To the Jews who had believed him, Jesus said, “If you hold to my teaching, you are really my disciples. Then you will know the truth, and the truth will set you free.”
They answered him, “We are Abraham’s descendants and have never been slaves of anyone. How can you say that we shall be set free?”
Jesus replied, “Very truly I tell you, everyone who sins is a slave to sin. Now a slave has no permanent place in the family, but a son belongs to it forever. So if the Son sets you free, you will be free indeed. – John 8:31-36
Sunday passed, Lutherans all over the world celebrated Reformation Sunday. The Reformation saw the genesis of the Lutheran Church, and subsequently, the many denominations that exists today.
It started with Martin Luther, a Catholic monk, posting his 95 theses, or grievances, on the castle church doors at Wittenberg, Germany on October 31, 1517, All Saints’ Eve.
The Reformation was about Jesus and still is today – not about Martin Luther, not Philip Melanchthon. It was not the name Lutheran, to which we gladly cling as a distinctive and clarifying label. It’s all about Jesus, not merely as example but as savior, the father’s only provision for sin.
In the above text, Jesus tells us that we are slaves to sin, however, we have redemption in him. Now a slave has no permanent place in the family, but a son belongs to it forever. So, it the son who sets you free, you will be free indeed.
That is most certainly true. We are free in Christ Jesus. Because of that, we are descendants of Abraham.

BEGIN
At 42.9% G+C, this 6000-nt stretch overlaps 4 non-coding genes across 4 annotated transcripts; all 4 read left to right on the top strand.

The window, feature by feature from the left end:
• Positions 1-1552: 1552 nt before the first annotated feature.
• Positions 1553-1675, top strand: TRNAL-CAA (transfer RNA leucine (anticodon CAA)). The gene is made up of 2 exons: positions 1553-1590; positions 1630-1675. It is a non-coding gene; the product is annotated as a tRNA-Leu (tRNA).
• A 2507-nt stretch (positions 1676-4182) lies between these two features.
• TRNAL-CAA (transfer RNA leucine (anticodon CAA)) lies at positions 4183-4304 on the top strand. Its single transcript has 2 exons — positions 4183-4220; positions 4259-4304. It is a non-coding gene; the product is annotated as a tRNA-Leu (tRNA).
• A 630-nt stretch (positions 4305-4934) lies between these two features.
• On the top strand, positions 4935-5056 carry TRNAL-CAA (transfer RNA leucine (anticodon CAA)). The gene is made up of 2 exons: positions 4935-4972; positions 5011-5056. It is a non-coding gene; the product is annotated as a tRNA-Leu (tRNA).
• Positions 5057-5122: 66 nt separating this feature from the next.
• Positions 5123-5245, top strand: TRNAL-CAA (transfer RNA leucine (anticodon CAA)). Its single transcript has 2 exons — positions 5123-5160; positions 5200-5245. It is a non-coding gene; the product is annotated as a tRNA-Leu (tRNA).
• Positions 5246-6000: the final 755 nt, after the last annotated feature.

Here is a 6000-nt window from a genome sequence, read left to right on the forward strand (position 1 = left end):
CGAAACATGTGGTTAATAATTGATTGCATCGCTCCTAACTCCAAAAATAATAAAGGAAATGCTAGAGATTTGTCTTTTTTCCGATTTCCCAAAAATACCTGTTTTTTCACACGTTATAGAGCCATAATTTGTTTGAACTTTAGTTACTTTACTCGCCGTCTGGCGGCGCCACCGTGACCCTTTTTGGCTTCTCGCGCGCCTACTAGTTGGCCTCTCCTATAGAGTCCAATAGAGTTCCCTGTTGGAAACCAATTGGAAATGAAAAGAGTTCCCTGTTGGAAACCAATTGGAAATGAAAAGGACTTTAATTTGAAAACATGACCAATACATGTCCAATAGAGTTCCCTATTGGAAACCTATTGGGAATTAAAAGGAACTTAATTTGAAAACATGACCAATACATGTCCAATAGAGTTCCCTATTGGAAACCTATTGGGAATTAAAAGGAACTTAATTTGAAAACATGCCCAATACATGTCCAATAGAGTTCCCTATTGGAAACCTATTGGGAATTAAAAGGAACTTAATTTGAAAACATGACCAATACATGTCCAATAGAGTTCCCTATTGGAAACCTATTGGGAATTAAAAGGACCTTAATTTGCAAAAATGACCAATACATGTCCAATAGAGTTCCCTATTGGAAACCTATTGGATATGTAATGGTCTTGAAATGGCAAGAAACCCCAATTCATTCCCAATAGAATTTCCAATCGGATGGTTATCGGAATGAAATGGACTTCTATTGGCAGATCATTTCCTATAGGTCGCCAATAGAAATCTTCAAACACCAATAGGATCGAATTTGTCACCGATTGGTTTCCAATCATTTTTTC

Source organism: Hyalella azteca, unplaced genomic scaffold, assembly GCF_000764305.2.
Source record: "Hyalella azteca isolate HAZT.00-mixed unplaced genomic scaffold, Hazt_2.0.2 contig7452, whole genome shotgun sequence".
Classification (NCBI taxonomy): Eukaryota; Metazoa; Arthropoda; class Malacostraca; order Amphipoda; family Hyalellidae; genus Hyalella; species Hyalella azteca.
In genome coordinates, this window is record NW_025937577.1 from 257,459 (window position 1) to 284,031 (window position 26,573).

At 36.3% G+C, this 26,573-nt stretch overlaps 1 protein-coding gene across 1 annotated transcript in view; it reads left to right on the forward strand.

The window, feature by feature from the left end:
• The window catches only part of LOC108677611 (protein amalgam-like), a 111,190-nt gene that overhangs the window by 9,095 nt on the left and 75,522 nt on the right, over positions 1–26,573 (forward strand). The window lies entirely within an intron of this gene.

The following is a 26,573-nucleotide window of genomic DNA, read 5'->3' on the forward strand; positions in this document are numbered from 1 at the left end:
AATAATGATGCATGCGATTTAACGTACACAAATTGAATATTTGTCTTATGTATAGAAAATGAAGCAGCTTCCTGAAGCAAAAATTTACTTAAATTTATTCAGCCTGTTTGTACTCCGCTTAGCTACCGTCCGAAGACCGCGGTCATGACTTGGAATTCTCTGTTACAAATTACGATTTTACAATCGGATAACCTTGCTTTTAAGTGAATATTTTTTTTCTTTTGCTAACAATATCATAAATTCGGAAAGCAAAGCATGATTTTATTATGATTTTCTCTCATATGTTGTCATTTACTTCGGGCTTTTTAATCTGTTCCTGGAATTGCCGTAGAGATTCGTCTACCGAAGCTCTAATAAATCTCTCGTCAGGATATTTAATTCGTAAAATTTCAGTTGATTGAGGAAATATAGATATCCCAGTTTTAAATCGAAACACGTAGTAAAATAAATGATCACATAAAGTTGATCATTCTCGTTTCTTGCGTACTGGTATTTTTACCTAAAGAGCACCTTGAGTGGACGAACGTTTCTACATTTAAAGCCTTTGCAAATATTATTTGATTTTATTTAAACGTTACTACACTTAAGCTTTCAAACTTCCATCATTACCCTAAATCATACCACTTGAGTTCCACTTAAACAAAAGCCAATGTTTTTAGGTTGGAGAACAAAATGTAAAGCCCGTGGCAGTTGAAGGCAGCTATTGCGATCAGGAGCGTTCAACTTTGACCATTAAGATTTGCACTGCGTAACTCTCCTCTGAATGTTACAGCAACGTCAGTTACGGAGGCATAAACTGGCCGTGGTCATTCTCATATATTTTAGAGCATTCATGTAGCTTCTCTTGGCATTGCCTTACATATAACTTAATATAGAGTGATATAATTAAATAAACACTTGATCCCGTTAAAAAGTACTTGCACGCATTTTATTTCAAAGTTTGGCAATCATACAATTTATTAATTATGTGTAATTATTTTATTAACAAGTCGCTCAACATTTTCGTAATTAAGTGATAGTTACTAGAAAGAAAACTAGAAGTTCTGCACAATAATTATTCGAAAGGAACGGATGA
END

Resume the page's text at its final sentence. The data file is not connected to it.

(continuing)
When Jesus confronted the Jews and told them that faith in him would set them free, they reminded him that they were descendants of Abraham. Because of their affiliation to Abraham, they did not need anyone to set them free. They thought they would inherit God’s gift to Abraham, even though they did not have Abraham’s faith.
Furthermore, unlike Abraham, they showed contempt for God’s messiah.
God did not bless Abraham because of his goodness. Scripture tells us that God blessed Abraham and credited his faith to him as righteousness because Abraham believed God’s promise to him, which, in human terms, seemed impossible.
The people thought Abraham was worthy of his blessing and only inherited what was due him. However, what Abraham got from God was a gift from God.
Jesus was pointing out to the people that salvation is a gift from God. Like the people to whom Jesus was teaching, the people of the Reformation era, and even many today, think that their efforts are responsible for God’s grace and mercy to them.
Paul reminds us in Romans 3:22-23, “This righteousness is given through faith in Jesus Christ to all who believe. There is no difference between Jew and Gentile, for all have sinned and fall short of the glory of God.
Jesus was showing the people that Abraham believed in God’s Messiah, which saved him. If they demonstrated the same faith, believing in the son, they too would receive salvation. But they were too consumed in their own self-righteousness, to see that he was the Messiah.
That is the point Luther was making when he posted his 95 Theses. Salvation comes through Jesus the Christ. Believe in Jesus Christ and you will be saved. The people of the Reformation era could not embrace this because they were also consumed in their own self-righteousness.
God, in Jesus came to earth, and he being the perfect sacrifice, offered himself up on a cruel cross for our sins. Therefore, the forgiveness that we receive from God is not because of us. It is all because of Jesus. Our faith in him, like Abraham, makes us right. Amen.
• Rev. Samuel M. Boodle, pastor at the Lutheran Church of Nassau, 119 John F. Kennedy Drive, can be reached at P.O. Box N 4794, Nassau, Bahamas; or telephone: 426-9084; E-mail: firstname.lastname@example.org; website: www.nassaulutheranchurch.org.